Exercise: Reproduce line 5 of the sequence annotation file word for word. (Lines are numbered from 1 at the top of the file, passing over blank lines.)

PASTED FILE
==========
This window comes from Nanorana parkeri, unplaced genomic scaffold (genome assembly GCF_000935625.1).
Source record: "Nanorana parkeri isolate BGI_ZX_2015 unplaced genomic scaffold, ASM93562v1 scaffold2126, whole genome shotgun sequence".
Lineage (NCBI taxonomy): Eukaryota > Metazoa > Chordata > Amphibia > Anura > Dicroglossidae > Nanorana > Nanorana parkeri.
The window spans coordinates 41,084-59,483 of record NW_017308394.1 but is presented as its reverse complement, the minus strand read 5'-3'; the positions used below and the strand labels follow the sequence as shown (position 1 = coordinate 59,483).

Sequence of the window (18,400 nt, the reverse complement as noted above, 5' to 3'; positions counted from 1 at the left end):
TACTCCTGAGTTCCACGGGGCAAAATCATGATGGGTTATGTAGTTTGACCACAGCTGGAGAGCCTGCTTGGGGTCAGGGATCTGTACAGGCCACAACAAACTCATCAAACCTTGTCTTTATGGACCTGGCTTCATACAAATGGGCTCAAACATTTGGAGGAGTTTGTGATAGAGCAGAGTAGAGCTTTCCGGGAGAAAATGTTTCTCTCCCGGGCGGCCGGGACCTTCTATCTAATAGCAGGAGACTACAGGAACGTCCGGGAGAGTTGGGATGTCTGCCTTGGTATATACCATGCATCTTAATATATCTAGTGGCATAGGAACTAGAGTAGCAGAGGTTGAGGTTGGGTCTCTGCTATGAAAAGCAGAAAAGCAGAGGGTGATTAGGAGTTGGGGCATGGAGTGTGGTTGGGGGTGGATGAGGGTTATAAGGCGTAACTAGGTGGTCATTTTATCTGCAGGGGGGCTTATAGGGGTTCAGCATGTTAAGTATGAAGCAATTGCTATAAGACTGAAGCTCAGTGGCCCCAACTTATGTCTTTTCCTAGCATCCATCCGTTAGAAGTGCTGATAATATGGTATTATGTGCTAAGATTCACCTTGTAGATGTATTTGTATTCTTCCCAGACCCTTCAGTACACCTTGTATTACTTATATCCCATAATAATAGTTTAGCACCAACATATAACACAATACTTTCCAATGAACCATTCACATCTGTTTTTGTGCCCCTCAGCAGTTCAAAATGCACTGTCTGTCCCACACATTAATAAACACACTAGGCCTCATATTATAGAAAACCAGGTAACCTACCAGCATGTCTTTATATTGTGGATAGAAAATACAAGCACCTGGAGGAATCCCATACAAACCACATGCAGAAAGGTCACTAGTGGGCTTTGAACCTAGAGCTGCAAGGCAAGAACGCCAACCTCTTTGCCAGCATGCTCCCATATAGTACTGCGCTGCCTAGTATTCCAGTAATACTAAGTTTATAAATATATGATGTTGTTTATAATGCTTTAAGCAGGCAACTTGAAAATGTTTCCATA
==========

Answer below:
Sequence of the window (18,400 nt, the reverse complement as noted above, 5' to 3'; positions counted from 1 at the left end):